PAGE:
“It’s just ridiculous. When I don’t have a job I’m complaining, when I do have a job I’m complaining. I think last week I just tried to bottle it in and tried to convince myself that my job is not so bad, it’s just hard because I’m new and that it would get easier. But today, I feel so beat down, I can’t deny I hate it. I hate my job, but I need it. It’s time for me to earn my keep and pay my dues. I hate that I need it, I feel so trapped. It’s just hard.”

She waited again. Damn she’s so good at this listening stuff.

“I’m exhausted, I’m really so tired — I thought this would be it. The job description seemed perfect for me. I can’t seem to get my shit together and hold down a job, I’ve been this way my whole life! But…I know that is possible. I know that it’s out there, because I’ve felt it before. There was this sweet spot, when I was at the agency in Bali, when I was actually happy. I remember looking around the office at my coworkers, and this sense of pride and love rushed through me. We were working hard, together, as a team, launching successful campaigns, I loved my work so much, I was making good money, even though it was Covid times, and I had Yvonne, and my dogs, and for a moment in time I was actually happy. So when people tell me to just suck it up and work, I get so defensive. I know firsthand how short life is, so why should I spend what little time I have on Earth doing something that isn’t fulfilling or doesn’t give me pleasure?”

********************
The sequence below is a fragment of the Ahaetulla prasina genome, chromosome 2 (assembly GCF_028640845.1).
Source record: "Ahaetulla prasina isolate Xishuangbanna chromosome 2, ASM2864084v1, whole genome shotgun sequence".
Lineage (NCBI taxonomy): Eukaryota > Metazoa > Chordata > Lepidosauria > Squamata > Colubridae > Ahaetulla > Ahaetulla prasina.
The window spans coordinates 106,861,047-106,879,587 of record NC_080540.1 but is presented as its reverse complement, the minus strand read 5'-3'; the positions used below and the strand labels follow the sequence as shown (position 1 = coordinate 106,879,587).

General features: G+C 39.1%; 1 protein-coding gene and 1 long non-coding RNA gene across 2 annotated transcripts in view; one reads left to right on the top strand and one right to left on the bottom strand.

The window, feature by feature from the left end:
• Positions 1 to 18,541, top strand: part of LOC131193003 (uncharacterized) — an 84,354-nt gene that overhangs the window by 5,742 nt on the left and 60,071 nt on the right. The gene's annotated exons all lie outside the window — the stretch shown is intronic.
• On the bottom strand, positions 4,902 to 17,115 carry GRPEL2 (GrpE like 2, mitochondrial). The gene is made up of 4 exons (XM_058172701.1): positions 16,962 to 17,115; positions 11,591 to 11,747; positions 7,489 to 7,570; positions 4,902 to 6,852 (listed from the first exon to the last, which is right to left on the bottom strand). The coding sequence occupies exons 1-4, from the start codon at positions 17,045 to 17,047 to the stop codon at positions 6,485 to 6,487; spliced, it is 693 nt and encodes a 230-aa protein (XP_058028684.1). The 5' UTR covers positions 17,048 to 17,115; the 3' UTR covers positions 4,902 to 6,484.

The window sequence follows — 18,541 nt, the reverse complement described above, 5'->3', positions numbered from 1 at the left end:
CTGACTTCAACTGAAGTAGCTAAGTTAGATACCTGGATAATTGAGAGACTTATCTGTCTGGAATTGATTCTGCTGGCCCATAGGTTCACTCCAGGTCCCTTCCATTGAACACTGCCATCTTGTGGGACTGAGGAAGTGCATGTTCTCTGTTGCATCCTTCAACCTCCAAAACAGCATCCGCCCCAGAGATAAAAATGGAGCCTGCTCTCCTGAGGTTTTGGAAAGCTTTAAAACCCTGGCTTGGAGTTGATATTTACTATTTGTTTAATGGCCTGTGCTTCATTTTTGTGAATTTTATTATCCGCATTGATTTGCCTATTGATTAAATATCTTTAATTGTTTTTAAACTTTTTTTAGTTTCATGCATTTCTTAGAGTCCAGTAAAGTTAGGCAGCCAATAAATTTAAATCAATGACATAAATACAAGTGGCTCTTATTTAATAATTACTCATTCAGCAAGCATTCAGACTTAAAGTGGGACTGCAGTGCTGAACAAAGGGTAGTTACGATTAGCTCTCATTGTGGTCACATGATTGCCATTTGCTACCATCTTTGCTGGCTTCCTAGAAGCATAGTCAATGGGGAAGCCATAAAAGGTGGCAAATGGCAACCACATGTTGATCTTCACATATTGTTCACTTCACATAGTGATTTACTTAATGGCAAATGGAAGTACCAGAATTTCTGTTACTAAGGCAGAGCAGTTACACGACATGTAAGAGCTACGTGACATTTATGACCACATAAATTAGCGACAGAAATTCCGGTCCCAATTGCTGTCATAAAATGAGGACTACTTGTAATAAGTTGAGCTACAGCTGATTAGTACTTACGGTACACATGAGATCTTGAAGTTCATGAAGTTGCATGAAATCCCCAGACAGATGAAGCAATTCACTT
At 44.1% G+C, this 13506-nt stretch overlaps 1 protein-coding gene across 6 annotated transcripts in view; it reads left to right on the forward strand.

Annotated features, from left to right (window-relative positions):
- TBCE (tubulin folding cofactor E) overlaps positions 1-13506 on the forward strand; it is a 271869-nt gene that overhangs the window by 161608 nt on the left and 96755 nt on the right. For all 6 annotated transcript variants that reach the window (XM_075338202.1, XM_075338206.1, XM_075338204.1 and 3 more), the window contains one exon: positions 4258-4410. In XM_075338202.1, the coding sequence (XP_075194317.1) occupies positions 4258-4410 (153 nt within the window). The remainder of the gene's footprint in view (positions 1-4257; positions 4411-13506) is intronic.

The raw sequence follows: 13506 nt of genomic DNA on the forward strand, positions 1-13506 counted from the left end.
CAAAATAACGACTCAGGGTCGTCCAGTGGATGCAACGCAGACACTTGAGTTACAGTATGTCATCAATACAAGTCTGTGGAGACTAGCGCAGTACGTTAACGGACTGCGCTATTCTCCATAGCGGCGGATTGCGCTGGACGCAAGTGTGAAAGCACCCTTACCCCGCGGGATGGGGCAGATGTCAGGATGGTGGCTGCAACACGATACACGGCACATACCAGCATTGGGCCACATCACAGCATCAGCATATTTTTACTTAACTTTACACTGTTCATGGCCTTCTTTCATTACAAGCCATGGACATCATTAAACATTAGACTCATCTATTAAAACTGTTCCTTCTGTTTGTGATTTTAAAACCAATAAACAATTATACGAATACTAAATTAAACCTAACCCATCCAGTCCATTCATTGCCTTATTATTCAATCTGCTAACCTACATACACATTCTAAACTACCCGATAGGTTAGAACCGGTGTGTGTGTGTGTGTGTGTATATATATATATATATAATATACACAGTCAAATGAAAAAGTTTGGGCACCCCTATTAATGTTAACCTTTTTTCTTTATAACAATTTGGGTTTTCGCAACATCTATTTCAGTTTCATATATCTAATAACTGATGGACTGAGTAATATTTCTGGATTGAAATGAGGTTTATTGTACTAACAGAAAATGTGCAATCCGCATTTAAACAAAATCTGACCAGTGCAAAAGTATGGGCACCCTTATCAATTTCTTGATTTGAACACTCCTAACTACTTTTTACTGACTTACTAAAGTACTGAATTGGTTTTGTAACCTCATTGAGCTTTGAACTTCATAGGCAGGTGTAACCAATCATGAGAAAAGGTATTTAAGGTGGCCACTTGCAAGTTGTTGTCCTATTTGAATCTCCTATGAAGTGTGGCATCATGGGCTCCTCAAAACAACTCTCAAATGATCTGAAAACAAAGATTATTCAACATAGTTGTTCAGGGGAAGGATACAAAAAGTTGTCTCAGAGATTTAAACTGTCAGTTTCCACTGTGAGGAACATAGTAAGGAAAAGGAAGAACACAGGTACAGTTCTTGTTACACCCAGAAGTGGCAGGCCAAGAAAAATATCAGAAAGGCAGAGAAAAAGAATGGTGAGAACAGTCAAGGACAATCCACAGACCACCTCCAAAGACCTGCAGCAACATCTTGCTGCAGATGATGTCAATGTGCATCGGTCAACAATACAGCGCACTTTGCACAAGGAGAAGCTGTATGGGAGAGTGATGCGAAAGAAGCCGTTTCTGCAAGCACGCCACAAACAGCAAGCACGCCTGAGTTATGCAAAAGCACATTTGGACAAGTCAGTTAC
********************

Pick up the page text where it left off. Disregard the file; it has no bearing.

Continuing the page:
I looked at her for the first time since our video call started. I searched her eyes pleadingly. She took a breath.

“It’s okay, to not like your job, and keep at it, while you search for something else. It’s okay, to feel grateful for what you have, and want the next thing. You are exactly where you need to be, doing exactly what you need to do. Okay?”

I nodded tearfully.

“Didn’t you say that your sister’s one year was a few days ago?”

“It’s actually coming up in a few days, June 25th. Her birthday and also the day she died.”

“Oh I’m not surprised then that you’re sleeping a lot and feeling emotional, even though you said your period is coming up. Are you planning to do anything for that day?”

“No. I don’t really know what to do. I always wanted to write about her, but I’ve been putting it off for so long my memory is starting to fade. I’ve barely been writing at all! What kind of writer doesn’t write? It’s so bad.”